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Content about LHC

November 27, 2013

The CMS collaboration — one of the two experiments responsible for discovering the Higgs boson at CERN’s Large Hadron Collider — is set to make a significant portion of its data open to the public. The collaboration is also working with Finland’s IT Center for Science to give high-school students access to this data and to enable them to carry out some simple particle-physics analysis.

June 19, 2013

CERN and the Wigner Research Centre for Physics last week inaugurated the Hungarian data center in Budapest, marking the completion of the facility hosting the extension for CERN computing resources. About 500 servers, 20,000 computing cores, and 5.5 petabytes of storage are already operational at the site. The capacity at Wigner will be remotely managed from CERN, substantially extending the capabilities of the Worldwide LHC Computing Grid Tier-0 activities.

May 22, 2013

Video courtesy The Little Big Studio/ CERN IT department.

 

May 8, 2013

Warp drives aren’t just the stuff of science fiction. Researchers inspired by Star Trek are currently working to make the dream of interstellar travel for human civilization a reality – one day. While the kinks are being worked out, distributed computing may help address the multi-dimensional issues of warp travel.

May 1, 2013

Behind the excellent results from CERN's Large Hadron Collider (LHC) lies the Worldwide LHC Computing Grid – a giant that never sleeps. Find out more in this article from the CERN Courier...

February 20, 2013

With the news that the CERN data center has recorded over 100 petabytes of physics data over the last 20 years, you may be wondering how on Earth all of this  gets analyzed. The answer: The Worldwide LHC Computing Grid, or 'WLCG' for short.

February 20, 2013

Computer engineers at CERN last week announced that the CERN data center has recorded over 100 petabytes of physics data over the last 20 years.

September 5, 2012

This year's Turing Festival had a session called CERN: Big Questions, Big Science, Big Technology. Speakers talked about its history of physics theory, engineering, and computing.

August 15, 2012

Unless you've been living under a rock for the past month, you're almost certainly aware that on 4 July scientists at CERN announced they had discovered a particle consistent with the Higgs boson. However, what you may not know is that distributed computing played a crucial role in the race towards this discovery.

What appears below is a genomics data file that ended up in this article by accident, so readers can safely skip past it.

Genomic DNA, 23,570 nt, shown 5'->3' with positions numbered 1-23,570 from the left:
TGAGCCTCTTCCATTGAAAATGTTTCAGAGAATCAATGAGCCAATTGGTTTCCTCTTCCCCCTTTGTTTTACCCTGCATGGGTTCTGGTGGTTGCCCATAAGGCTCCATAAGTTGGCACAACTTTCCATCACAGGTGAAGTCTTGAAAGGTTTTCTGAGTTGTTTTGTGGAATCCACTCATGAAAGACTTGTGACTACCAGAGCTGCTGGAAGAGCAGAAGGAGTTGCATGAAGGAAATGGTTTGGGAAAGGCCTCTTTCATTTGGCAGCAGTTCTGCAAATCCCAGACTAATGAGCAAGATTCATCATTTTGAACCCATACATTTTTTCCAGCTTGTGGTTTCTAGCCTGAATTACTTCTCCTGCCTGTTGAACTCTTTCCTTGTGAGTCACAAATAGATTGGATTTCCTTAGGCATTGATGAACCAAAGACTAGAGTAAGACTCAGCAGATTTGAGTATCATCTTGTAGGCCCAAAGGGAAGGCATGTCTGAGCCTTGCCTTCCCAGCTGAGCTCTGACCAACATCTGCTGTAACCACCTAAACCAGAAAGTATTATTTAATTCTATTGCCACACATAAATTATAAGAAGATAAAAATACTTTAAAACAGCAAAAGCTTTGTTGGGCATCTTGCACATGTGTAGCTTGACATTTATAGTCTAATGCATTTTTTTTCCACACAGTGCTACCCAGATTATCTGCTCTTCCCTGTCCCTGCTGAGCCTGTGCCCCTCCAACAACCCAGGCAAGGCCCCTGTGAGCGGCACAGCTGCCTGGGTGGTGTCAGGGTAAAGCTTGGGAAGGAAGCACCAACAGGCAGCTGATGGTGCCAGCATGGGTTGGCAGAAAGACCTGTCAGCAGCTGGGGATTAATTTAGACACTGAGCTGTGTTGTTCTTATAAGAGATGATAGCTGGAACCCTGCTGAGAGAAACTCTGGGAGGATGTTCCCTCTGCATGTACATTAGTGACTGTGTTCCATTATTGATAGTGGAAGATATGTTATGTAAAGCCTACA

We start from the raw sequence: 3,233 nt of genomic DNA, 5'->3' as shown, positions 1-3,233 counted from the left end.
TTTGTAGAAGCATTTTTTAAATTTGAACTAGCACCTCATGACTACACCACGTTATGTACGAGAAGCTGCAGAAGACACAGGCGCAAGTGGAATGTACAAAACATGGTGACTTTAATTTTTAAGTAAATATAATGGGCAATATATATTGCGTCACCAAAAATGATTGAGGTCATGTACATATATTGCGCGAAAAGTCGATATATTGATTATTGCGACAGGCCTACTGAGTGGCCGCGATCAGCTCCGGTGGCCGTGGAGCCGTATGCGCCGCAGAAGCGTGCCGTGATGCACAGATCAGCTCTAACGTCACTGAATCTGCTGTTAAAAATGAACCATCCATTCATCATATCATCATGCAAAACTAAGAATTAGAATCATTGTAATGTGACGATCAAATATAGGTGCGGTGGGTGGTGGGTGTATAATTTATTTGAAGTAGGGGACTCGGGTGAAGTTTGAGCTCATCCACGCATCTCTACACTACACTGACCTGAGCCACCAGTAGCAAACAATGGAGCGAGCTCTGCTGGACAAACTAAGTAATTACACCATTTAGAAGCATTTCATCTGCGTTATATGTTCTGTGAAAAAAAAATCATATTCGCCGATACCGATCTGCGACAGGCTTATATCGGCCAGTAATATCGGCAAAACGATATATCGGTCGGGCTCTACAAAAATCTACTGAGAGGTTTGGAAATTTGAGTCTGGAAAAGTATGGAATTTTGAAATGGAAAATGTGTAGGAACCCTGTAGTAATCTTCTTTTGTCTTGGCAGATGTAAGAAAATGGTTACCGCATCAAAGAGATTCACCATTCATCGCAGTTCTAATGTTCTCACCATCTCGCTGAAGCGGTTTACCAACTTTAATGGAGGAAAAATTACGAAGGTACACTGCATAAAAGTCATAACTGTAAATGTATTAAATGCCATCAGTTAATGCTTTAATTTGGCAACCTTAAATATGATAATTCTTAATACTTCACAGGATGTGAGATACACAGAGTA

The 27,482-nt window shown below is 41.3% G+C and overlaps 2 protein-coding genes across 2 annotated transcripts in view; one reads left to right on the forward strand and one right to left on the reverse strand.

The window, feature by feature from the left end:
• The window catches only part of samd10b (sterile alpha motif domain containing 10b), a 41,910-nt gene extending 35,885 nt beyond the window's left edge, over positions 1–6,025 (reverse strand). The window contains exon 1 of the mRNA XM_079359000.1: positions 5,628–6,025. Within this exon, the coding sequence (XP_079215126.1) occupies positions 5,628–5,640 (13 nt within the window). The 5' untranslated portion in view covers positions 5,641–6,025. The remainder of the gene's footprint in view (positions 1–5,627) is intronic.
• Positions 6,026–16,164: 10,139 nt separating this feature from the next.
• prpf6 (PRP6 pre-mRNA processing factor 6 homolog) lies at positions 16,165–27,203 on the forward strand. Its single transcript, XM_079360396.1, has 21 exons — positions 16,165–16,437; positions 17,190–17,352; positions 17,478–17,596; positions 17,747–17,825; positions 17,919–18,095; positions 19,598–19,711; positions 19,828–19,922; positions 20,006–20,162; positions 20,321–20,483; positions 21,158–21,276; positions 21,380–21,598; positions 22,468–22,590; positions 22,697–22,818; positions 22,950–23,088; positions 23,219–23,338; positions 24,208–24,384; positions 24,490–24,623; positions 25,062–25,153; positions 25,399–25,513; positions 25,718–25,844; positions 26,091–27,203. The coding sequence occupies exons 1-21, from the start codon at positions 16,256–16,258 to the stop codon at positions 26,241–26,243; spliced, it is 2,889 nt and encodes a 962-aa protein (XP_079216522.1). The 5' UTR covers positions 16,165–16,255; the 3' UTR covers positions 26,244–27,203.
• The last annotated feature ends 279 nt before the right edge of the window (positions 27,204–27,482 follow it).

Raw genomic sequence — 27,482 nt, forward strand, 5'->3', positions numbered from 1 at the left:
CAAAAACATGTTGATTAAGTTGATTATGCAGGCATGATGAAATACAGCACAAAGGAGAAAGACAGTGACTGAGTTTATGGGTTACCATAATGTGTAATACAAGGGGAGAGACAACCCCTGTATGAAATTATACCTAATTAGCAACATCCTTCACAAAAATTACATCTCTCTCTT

August 8, 2012

wordcollider from Moritz Heller on Vimeo.

August 1, 2012

The largest scientific projects in the world, including the Large Hadron Collider or the Square Kilometre Array, still require simple models to help researchers understand the results.

August 1, 2012

The Higgs boson-like particle has been turned into music. Not only is this a way to bridge the gap between science and the public, but it could enable researchers to hear their work in a new light.

July 11, 2012

Candidate Higgs boson decay to four electrons recorded by ATLAS in 2012. Image courtesy ATLAS.

July 11, 2012

Physicists working at the Large Hadron Collider have identified a new particle that is consistent with the Higgs boson. Confidence levels are as high as 5.0 sigma. This means the probability of the background alone fluctuating up by this amount or more is about one in three million. The director general of CERN, Rolf Heuer, said this global success was only made possible because of the experiments, infrastructure, and grid computing.

June 27, 2012

The Open Science Grid, in the US, have received a large financial commitment to sustain its computing grid resources into the future.

June 27, 2012

Europe's leading neutron source, and international experiments, and projects, are setting up policies and tools to make raw data more open, streamlining cross-disciplinary research.

May 16, 2012

A PhD student based at the National Institute for Subatomic Physics (NIKHEF), in the Netherlands, wrote an opinion feature of her experience in using the grid to help search for new physics in LHCb detector data and to answer why there is more matter than antimatter in the universe today.

December 7, 2011

For the last 40 years, the way that large-scale services, such as global banks, and scientific experiments, such as the LHC at CERN, have been managing their data has been reminiscent of Lyman Frank Baum’s The Wonderful Wizard of Oz:there's only one tried-and-tested path, a 'yellow brick road', and it's relational databases. But over the last couple of years, some new, non-relational database models have emerged and may represent the next step in the evolution of data management.